When initiating an access request, one of the required parameters is the source IP address that traffic will be initiated from inbound to the bastion instance. Rackers logging into your environment will actually proxy their traffic via the Rackspace shared support bastions before reaching their bastion instance in your VPC. Security groups are used to restrict inbound traffic to the bastion instance to SSH (TCP port 22) from the source IP specified in the access request.
Security groups are also used to allow traffic from the bastion inbound to your other EC2 instances. In an attempt to avoid the default AWS limit of five security groups per EC2 instance, a single security group is leveraged per EC2 instance regardless of the number of bastions active in your environment at any point in time. Each instance’s bastion security group contains a list of all bastions that correspond to valid access requests for the instance in question. Once the final access request is completed or expires, the security group is automatically removed.
There are a couple of important considerations to account for in order to avoid interfering with the bastion service:
- It is important to ensure that no more than four security groups per EC2 instance are used on your account in order to allow for a fifth security group to be provisioned on-demand for bastion access. If five security groups are already in use and you have the default AWS limits, the bastion access request could fail and delay Racker troubleshooting of issues impacting your environment.
- Network ACLs (NACLs) have the potential to interfere with the specific traffic flows expected to be allowed by security groups, and could delay Racker troubleshooting of issues impacting your environment. Please contact your Support team prior to implementing NACLs so that we can help you avoid this issue.
After creating an access request, Passport provisions a bastion for establishing secure connections to your EC2 instances. To provision the bastion, Passport needs a public subnet that allows traffic to the Internet Gateway for your VPC.
By default, Passport will try to find a suitable public subnet itself, which works for most customers. However, Passport may have difficulty finding a suitable public subnet in some environments, which may cause Passport errors.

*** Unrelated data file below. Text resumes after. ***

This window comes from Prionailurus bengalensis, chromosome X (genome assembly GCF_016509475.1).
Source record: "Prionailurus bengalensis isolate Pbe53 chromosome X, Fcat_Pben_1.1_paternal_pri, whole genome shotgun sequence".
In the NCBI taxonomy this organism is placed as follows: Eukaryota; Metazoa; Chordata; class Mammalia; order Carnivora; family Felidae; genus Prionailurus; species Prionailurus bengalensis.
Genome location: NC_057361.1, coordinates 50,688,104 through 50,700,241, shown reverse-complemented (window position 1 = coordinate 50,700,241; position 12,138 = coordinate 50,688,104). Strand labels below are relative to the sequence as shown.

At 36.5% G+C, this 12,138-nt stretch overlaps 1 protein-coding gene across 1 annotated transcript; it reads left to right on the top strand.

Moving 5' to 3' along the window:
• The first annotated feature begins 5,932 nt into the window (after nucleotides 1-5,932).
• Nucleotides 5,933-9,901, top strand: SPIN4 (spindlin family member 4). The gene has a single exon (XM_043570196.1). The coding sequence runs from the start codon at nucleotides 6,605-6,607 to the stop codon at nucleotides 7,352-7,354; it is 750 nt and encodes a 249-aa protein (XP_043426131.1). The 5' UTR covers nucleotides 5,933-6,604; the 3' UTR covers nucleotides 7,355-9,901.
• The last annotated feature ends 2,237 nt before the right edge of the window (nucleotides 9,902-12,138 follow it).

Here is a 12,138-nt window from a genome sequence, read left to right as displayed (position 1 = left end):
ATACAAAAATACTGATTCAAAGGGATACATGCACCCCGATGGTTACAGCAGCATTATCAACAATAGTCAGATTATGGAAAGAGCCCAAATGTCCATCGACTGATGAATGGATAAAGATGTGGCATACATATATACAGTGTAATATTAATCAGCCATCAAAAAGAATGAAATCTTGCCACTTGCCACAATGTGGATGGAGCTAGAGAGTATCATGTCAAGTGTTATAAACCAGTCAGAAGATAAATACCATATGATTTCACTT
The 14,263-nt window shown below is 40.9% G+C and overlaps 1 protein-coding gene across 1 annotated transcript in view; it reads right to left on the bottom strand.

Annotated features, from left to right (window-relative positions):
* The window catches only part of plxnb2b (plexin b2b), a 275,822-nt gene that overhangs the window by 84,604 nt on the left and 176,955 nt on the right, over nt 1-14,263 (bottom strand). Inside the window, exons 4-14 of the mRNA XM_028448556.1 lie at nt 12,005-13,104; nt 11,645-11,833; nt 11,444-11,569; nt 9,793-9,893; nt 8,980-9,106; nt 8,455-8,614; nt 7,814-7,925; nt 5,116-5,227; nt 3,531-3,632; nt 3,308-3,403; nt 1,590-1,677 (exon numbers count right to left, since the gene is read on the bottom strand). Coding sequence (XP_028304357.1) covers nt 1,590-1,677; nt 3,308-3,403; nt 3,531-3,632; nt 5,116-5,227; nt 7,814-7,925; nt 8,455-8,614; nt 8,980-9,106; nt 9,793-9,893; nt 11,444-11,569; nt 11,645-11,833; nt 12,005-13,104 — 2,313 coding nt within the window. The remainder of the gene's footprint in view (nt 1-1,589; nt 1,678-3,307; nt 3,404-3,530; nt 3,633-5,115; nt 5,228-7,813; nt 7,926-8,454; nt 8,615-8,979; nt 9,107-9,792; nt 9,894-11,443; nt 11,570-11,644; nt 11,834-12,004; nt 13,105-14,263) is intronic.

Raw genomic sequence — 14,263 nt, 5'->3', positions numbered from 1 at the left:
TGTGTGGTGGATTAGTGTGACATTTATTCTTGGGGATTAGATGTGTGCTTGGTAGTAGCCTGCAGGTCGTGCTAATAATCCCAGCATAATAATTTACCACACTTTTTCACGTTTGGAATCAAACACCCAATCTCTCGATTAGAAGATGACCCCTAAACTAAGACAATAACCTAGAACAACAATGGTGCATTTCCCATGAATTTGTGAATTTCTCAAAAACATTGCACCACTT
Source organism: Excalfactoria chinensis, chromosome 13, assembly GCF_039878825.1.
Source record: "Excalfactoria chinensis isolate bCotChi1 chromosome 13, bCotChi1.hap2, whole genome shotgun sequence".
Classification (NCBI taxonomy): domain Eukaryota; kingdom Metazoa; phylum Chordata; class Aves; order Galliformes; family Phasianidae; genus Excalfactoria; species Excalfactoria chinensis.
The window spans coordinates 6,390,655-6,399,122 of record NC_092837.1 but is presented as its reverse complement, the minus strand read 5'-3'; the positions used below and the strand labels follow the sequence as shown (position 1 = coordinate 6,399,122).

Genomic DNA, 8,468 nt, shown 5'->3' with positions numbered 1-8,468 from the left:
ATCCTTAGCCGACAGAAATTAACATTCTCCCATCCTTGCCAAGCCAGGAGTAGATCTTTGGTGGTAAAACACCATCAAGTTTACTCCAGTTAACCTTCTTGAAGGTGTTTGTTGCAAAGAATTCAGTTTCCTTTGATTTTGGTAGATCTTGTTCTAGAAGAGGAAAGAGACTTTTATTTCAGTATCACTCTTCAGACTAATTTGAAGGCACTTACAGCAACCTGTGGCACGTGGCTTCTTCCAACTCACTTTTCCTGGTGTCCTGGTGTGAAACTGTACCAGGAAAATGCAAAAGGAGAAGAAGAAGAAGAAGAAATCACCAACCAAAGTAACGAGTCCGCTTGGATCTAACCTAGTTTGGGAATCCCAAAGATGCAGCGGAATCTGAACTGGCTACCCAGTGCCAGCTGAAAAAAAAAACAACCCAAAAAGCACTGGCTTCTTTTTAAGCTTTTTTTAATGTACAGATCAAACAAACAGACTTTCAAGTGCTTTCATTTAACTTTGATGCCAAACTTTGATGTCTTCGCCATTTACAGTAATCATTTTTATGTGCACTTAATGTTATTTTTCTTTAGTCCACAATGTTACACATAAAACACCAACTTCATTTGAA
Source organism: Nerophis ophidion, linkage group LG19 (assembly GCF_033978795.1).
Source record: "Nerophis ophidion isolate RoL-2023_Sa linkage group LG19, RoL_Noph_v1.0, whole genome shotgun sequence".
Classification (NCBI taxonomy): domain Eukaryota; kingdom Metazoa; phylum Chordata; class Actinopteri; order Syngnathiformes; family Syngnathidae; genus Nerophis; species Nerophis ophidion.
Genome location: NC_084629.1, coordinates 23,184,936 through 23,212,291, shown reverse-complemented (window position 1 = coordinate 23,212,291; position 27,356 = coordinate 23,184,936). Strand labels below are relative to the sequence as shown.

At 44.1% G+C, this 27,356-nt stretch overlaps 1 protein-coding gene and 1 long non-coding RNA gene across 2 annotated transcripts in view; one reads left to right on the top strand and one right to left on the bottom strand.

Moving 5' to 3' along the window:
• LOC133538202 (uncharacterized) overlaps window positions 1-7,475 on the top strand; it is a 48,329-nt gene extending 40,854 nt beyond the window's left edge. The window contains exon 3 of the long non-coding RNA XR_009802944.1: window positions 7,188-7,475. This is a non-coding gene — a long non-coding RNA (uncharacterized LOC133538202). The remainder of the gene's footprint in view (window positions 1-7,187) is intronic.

If you have a particular subnet you want Passport to use, you can specify your preferred Passport subnet by simply creating the tag passport=true for the subnet. Passport can associate only one subnet with the bastion, so if a particular VPC has multiple subnets with the tag passport=true, Passport will try using the first subnet it finds. This may be undesirable, so we recommend that a VPC has only one preferred Passport subnet.
If you have no preferred Passport subnet, Passport falls back to automatically finding a default subnet. If you have subnets that you definitely do not want Passport to try using as the default subnet, you can create the tag passport=false for those subnets. This is valuable if you want to blacklist particular subnets from being used by Passport.
Rackspace uses the ScaleFT Access offering from ScaleFT to generate temporary, short-lived (5 minute) authentication certificates for SSH and RDP that are signed by unique managed certificate authorities placed on each EC2 instance by the ScaleFT agent. The certificates are downloaded to a registered client workstation being used by an authenticated user, and rotation is managed every 5 minutes while a valid, non-expired access request is present in the bastion service.
ScaleFT Access is used to provide authentication to both the bastion instance and other EC2 instances in your environment.